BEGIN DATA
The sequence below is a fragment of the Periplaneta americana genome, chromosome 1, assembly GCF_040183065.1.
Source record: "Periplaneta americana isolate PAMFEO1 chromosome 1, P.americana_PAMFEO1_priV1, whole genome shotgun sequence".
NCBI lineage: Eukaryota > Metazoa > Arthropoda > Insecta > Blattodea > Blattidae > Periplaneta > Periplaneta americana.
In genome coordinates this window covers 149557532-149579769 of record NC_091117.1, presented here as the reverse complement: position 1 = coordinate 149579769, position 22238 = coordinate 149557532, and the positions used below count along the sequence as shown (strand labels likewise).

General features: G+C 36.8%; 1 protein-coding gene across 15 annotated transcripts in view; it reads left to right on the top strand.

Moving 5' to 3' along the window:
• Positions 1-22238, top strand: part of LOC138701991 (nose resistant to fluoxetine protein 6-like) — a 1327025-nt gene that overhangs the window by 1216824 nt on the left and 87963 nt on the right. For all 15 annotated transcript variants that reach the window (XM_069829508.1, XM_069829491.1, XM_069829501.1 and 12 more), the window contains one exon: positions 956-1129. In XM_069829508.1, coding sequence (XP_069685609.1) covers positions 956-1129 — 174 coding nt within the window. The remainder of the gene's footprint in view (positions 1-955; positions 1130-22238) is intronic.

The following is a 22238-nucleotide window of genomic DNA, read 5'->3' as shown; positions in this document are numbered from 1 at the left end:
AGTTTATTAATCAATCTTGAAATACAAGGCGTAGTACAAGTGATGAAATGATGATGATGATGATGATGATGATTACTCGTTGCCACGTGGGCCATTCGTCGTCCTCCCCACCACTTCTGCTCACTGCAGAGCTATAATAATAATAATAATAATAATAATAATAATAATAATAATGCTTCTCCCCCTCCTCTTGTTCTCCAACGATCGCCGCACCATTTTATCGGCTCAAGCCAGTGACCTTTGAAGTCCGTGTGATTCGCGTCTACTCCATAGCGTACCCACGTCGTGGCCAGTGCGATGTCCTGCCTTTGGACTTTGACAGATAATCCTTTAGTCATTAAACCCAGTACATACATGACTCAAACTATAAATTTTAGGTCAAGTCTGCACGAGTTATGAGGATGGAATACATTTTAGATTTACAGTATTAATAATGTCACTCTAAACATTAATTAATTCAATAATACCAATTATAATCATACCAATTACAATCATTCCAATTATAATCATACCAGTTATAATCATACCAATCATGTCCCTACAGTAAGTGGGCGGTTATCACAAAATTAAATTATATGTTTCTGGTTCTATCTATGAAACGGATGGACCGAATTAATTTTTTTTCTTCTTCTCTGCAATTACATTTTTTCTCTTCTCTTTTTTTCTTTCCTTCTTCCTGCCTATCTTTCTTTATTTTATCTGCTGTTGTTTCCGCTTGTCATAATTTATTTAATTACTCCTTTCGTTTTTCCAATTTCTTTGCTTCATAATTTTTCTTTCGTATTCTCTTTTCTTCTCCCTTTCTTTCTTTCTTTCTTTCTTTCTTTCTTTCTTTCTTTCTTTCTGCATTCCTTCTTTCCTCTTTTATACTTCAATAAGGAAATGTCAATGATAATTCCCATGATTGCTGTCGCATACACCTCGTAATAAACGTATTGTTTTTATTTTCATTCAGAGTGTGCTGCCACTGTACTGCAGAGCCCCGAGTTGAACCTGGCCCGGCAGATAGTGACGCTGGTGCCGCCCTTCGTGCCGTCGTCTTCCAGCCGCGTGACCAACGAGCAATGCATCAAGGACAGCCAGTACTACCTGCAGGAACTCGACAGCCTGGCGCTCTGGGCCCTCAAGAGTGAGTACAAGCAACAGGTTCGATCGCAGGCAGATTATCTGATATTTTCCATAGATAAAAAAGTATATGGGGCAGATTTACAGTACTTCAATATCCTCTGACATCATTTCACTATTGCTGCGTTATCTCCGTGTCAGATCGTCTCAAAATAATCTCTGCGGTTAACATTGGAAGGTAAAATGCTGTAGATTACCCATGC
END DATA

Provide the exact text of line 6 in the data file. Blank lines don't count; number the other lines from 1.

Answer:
Moving 5' to 3' along the window: